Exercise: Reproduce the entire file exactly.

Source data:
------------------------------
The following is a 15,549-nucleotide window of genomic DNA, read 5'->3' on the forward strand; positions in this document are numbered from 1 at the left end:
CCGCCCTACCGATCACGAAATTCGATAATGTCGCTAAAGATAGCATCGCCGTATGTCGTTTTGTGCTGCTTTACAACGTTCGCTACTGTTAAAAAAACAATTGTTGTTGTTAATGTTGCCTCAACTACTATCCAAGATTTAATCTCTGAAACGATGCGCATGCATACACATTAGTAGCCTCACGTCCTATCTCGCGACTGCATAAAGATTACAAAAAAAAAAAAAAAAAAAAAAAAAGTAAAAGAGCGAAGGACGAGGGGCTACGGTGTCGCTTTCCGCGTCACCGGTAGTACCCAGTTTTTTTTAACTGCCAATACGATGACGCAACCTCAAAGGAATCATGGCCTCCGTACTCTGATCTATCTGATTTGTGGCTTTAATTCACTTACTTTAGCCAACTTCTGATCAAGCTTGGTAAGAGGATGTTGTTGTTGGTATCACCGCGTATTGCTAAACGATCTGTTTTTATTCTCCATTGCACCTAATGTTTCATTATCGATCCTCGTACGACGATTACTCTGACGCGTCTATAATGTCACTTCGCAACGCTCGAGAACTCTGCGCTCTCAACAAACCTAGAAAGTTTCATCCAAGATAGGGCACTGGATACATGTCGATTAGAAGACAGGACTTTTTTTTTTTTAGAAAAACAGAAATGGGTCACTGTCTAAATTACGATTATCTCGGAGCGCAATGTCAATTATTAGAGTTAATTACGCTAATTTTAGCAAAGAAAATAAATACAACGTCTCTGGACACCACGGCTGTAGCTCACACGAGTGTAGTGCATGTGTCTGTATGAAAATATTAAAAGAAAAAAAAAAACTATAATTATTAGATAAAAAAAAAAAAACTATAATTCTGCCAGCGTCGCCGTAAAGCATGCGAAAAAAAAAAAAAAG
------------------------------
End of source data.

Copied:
The following is a 15,549-nucleotide window of genomic DNA, read 5'->3' on the forward strand; positions in this document are numbered from 1 at the left end:
CCGCCCTACCGATCACGAAATTCGATAATGTCGCTAAAGATAGCATCGCCGTATGTCGTTTTGTGCTGCTTTACAACGTTCGCTACTGTTAAAAAAACAATTGTTGTTGTTAATGTTGCCTCAACTACTATCCAAGATTTAATCTCTGAAACGATGCGCATGCATACACATTAGTAGCCTCACGTCCTATCTCGCGACTGCATAAAGATTACAAAAAAAAAAAAAAAAAAAAAAAAAGTAAAAGAGCGAAGGACGAGGGGCTACGGTGTCGCTTTCCGCGTCACCGGTAGTACCCAGTTTTTTTTAACTGCCAATACGATGACGCAACCTCAAAGGAATCATGGCCTCCGTACTCTGATCTATCTGATTTGTGGCTTTAATTCACTTACTTTAGCCAACTTCTGATCAAGCTTGGTAAGAGGATGTTGTTGTTGGTATCACCGCGTATTGCTAAACGATCTGTTTTTATTCTCCATTGCACCTAATGTTTCATTATCGATCCTCGTACGACGATTACTCTGACGCGTCTATAATGTCACTTCGCAACGCTCGAGAACTCTGCGCTCTCAACAAACCTAGAAAGTTTCATCCAAGATAGGGCACTGGATACATGTCGATTAGAAGACAGGACTTTTTTTTTTTTAGAAAAACAGAAATGGGTCACTGTCTAAATTACGATTATCTCGGAGCGCAATGTCAATTATTAGAGTTAATTACGCTAATTTTAGCAAAGAAAATAAATACAACGTCTCTGGACACCACGGCTGTAGCTCACACGAGTGTAGTGCATGTGTCTGTATGAAAATATTAAAAGAAAAAAAAAAACTATAATTATTAGATAAAAAAAAAAAAACTATAATTCTGCCAGCGTCGCCGTAAAGCATGCGAAAAAAAAAAAAAAG